Saturday, 7 July 2012

Capital flight reversal ‘not due to Putin return’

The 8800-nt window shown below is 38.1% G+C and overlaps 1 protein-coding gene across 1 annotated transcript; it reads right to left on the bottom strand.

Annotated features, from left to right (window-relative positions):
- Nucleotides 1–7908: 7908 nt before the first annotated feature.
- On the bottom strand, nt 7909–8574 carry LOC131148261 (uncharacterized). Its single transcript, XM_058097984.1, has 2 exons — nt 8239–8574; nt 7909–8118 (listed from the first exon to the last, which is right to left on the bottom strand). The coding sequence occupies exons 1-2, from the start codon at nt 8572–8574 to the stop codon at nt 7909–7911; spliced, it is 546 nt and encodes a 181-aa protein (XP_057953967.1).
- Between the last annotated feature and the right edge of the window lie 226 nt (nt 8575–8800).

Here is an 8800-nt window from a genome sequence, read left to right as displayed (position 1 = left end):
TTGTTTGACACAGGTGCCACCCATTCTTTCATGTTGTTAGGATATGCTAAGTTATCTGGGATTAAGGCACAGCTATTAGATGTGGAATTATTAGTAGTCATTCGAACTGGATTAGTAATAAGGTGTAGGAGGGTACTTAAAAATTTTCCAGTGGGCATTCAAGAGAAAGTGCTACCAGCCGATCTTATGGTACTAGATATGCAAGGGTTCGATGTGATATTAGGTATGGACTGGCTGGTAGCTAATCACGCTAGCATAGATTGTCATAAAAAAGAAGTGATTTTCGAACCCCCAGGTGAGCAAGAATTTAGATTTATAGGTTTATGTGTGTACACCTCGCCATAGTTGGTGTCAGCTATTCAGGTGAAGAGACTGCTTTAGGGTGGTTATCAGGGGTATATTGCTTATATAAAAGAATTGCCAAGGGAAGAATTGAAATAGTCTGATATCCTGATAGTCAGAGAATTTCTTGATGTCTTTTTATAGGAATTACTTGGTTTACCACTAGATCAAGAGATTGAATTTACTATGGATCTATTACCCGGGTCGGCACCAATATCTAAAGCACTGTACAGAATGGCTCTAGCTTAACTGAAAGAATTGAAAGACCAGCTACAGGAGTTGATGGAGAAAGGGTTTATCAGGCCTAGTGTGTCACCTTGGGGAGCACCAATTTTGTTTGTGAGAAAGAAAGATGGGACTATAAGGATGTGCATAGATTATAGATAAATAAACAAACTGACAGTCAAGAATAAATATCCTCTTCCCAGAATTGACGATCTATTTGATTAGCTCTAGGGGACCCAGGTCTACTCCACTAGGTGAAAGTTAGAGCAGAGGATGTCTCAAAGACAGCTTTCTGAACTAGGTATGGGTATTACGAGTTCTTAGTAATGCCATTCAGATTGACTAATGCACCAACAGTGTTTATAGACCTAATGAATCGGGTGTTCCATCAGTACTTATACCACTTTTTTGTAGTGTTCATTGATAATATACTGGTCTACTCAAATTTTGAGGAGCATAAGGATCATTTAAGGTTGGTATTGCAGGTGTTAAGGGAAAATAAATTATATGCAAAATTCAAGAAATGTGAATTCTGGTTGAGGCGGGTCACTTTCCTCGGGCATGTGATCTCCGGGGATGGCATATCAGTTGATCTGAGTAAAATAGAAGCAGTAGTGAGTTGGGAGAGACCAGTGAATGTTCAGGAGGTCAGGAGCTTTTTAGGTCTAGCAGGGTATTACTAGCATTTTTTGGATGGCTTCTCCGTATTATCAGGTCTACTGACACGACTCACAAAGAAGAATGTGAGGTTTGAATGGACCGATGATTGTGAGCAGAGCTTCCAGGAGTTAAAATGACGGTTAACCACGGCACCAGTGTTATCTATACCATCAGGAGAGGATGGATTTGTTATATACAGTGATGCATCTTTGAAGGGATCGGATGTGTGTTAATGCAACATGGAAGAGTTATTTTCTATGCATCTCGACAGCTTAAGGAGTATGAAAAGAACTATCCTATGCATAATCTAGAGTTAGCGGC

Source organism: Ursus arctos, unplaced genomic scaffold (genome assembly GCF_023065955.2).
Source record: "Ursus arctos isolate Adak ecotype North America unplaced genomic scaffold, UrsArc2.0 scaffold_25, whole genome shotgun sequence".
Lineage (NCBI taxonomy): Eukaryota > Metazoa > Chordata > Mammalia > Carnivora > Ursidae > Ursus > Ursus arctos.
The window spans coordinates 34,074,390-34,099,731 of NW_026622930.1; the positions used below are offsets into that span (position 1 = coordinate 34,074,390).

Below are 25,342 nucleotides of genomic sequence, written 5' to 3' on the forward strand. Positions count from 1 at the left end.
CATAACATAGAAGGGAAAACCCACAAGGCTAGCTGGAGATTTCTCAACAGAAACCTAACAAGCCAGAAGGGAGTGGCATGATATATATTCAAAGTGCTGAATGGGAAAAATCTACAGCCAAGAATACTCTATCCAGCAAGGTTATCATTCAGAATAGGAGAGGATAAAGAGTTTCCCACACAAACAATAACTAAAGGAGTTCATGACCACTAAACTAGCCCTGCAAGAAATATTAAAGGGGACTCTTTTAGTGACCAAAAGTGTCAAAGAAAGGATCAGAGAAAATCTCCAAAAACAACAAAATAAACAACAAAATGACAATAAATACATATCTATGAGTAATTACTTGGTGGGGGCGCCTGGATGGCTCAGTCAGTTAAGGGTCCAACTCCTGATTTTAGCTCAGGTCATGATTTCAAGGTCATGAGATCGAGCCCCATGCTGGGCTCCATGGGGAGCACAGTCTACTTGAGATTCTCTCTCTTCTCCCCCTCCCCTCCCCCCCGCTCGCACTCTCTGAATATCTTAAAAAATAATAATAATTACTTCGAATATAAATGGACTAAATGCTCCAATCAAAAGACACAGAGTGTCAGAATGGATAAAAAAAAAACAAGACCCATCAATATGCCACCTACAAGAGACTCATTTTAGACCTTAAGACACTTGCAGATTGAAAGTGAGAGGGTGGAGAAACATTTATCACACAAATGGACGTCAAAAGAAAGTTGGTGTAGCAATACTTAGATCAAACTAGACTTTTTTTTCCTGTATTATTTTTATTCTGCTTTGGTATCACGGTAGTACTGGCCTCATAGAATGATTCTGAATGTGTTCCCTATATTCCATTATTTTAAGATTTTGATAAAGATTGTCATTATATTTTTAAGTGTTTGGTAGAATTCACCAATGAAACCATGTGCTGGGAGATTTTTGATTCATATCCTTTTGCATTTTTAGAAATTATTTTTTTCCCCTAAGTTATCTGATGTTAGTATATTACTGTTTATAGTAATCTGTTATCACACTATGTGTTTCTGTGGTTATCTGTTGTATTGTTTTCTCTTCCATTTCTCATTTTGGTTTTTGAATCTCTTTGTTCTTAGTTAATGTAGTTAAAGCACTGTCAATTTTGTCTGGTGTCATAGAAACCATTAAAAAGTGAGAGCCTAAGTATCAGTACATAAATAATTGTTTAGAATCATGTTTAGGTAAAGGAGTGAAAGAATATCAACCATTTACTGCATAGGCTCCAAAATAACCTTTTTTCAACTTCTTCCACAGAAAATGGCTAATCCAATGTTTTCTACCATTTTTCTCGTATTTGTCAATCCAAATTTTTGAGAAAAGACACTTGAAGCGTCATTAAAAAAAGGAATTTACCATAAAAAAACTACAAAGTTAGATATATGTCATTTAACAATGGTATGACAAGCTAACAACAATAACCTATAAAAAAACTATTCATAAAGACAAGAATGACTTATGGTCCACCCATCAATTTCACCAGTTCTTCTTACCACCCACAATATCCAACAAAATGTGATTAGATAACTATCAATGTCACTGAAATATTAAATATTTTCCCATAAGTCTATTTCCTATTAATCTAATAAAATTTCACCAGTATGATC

The news this week that the economy recorded an inflow of capital in June for the first time in 11 months could not have come at a better time for Russia’s leadership, which is struggling to beat back negative perceptions of the country’s investment attractiveness. The data, released by the Central Bank on Wednesday, fit snugly with the widespread idea that the biggest driver behind outflows of around $120 billion since the start of 2011 was political risk. Nervousness ahead of the elections, coupled with increasing social unrest, caused wealthy Russians and foreign investors to pull funds out of Russia and stash them in safe havens abroad, the theory goes. And now that President Vladimir Putin is safely back in the Kremlin, money is flowing back in, accounting for the $5 billion surplus in June. But analysts say that while the political risk factor should not be overlooked, other factors are playing a much bigger role, presenting a much less rosy picture for the economy. One of the biggest drivers of the $80.4 billion that left the country in 2011, according to economists, was foreign banks, which borrowed heavily from their Russian subsidiaries to fund debt in their home countries in the struggling euro zone. “European banks borrowing from their Russian daughter companies was certainly a big problem in the third quarter,” Andrew Keeley, a banking analyst at Troika Dialog investment bank, told . “I know that UniCredit alone took out a few billion dollars.” Hedge fund Prosperity Capital Management told Business News Europe last month that it estimated around $40 billion of last year’s capital outflows, nearly half, to have come from foreign banks borrowing money from their Russian subsidiaries. The problem got so bad, that the Central Bank called a meeting last year with the heads of foreign banks to warn them that they faced restrictions if they did not stop pulling money out of Russia. Largely due to an easing of the European debt crisis in the opening months of this year, the financial sector contributed little to Russian capital outflows in the first quarter, which totaled $34 billion. Most of the “flight” came instead from oil companies keeping excess revenues from high oil prices in dollars to avoid making losses by transferring it to a strong ruble, Keeley said. “It makes sense to keep surplus revenues in foreign exchange reserves as a hedge for when the oil price comes down again,” he added. This resulted in a reversal of the process when the oil price and ruble dropped in the second quarter, although outflows from the corporate sector and from the general population remained high, around $20 billion, analysts said. The Central Bank’s first deputy chairman, Alexei Ulyukayev, said Wednesday that a major driver for the reversal in capital flight in June was banks reducing investments in net foreign assets, Vedomosti reported. The paper added that Russian banks recorded capital inflows of $11.6 billion in April-June, compared to an outflow of $9.7 billion in January-March. Increased political stability may have also had an effect, said Anna Bogdyukevich, an economist at Aton investment bank, but if it did, it is unlikely to be sustainable. “[The easing of political uncertainty] may only have a short-lived impact on Russia’s investment attractiveness, unless the government adheres to its announced reform schedule,” Bogdyukevich said. She dismisses parallels with 2008, another election year, when $24.3 billion left the country in the first quarter, but $40 billion flowed in in the three months after the election. “Few of the factors in place in 2008, such as an appreciating economy and high oil prices, are in place today,” Bogdyukevich said. “The ‘election factor’ alone is unlikely to reverse the direction of capital flow.” The Economic Development Ministry forecasts net capital outflow of $10 billion to $20 billion for the whole of 2012, which means Russia will need inflows of at least $23 billion in the second half. Analysts say that the forecast global economic slowdown makes it unlikely that capital will begin flowing back into Russia at this rate. Alfa-Bank analysts say they are maintaining their forecast for a full-year outflow at $70 billion. Uralsib analysts are even more pessimistic, saying levels may even exceed those recorded in 2011, adding, however, that outflows will decrease toward the end of the year. “Even though we expect capital flight to decrease toward the end of the year, we now think that total capital outflows in 2012 may exceed the 2011 figure of $80.4 billion,” Uralsib analysts said in a note to investors Wednesday. “[Central Bank] data show that despite stable revenue from commodity exports, Russia suffers from massive capital outflows, due to a lack of long-term investment opportunities and high economic risks.”

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